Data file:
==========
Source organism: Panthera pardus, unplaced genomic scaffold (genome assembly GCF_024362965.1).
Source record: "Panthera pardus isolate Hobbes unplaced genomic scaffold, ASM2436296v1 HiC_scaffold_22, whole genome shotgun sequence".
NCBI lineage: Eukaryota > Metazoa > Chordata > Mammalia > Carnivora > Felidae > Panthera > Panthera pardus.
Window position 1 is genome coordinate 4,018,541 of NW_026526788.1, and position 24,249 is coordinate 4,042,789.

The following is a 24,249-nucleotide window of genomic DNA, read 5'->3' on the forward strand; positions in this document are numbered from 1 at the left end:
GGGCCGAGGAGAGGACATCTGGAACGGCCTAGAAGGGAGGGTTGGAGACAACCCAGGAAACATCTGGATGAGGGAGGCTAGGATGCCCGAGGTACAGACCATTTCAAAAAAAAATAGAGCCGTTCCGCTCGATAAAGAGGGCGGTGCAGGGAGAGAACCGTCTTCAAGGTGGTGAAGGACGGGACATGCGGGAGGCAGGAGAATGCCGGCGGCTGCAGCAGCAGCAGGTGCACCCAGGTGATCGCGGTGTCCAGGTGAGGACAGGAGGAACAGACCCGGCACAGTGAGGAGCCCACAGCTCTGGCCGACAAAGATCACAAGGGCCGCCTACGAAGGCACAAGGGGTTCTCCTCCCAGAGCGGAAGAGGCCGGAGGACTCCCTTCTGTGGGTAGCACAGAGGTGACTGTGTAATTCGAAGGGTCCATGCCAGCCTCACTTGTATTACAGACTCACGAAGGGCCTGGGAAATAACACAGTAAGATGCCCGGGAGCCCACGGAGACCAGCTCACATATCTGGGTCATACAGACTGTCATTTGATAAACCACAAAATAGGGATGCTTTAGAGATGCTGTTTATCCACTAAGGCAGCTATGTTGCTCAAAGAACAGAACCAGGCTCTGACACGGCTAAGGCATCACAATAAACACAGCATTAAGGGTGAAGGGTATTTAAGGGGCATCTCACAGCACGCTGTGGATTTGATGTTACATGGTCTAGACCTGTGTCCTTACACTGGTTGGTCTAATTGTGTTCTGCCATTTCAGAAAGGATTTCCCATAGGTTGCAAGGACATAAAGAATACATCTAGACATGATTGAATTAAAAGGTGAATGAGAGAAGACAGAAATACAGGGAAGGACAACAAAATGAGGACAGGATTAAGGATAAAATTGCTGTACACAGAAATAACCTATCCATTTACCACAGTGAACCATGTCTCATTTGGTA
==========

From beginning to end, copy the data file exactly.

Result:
Source organism: Panthera pardus, unplaced genomic scaffold (genome assembly GCF_024362965.1).
Source record: "Panthera pardus isolate Hobbes unplaced genomic scaffold, ASM2436296v1 HiC_scaffold_22, whole genome shotgun sequence".
NCBI lineage: Eukaryota > Metazoa > Chordata > Mammalia > Carnivora > Felidae > Panthera > Panthera pardus.
Window position 1 is genome coordinate 4,018,541 of NW_026526788.1, and position 24,249 is coordinate 4,042,789.

The following is a 24,249-nucleotide window of genomic DNA, read 5'->3' on the forward strand; positions in this document are numbered from 1 at the left end:
GGGCCGAGGAGAGGACATCTGGAACGGCCTAGAAGGGAGGGTTGGAGACAACCCAGGAAACATCTGGATGAGGGAGGCTAGGATGCCCGAGGTACAGACCATTTCAAAAAAAAATAGAGCCGTTCCGCTCGATAAAGAGGGCGGTGCAGGGAGAGAACCGTCTTCAAGGTGGTGAAGGACGGGACATGCGGGAGGCAGGAGAATGCCGGCGGCTGCAGCAGCAGCAGGTGCACCCAGGTGATCGCGGTGTCCAGGTGAGGACAGGAGGAACAGACCCGGCACAGTGAGGAGCCCACAGCTCTGGCCGACAAAGATCACAAGGGCCGCCTACGAAGGCACAAGGGGTTCTCCTCCCAGAGCGGAAGAGGCCGGAGGACTCCCTTCTGTGGGTAGCACAGAGGTGACTGTGTAATTCGAAGGGTCCATGCCAGCCTCACTTGTATTACAGACTCACGAAGGGCCTGGGAAATAACACAGTAAGATGCCCGGGAGCCCACGGAGACCAGCTCACATATCTGGGTCATACAGACTGTCATTTGATAAACCACAAAATAGGGATGCTTTAGAGATGCTGTTTATCCACTAAGGCAGCTATGTTGCTCAAAGAACAGAACCAGGCTCTGACACGGCTAAGGCATCACAATAAACACAGCATTAAGGGTGAAGGGTATTTAAGGGGCATCTCACAGCACGCTGTGGATTTGATGTTACATGGTCTAGACCTGTGTCCTTACACTGGTTGGTCTAATTGTGTTCTGCCATTTCAGAAAGGATTTCCCATAGGTTGCAAGGACATAAAGAATACATCTAGACATGATTGAATTAAAAGGTGAATGAGAGAAGACAGAAATACAGGGAAGGACAACAAAATGAGGACAGGATTAAGGATAAAATTGCTGTACACAGAAATAACCTATCCATTTACCACAGTGAACCATGTCTCATTTGGTA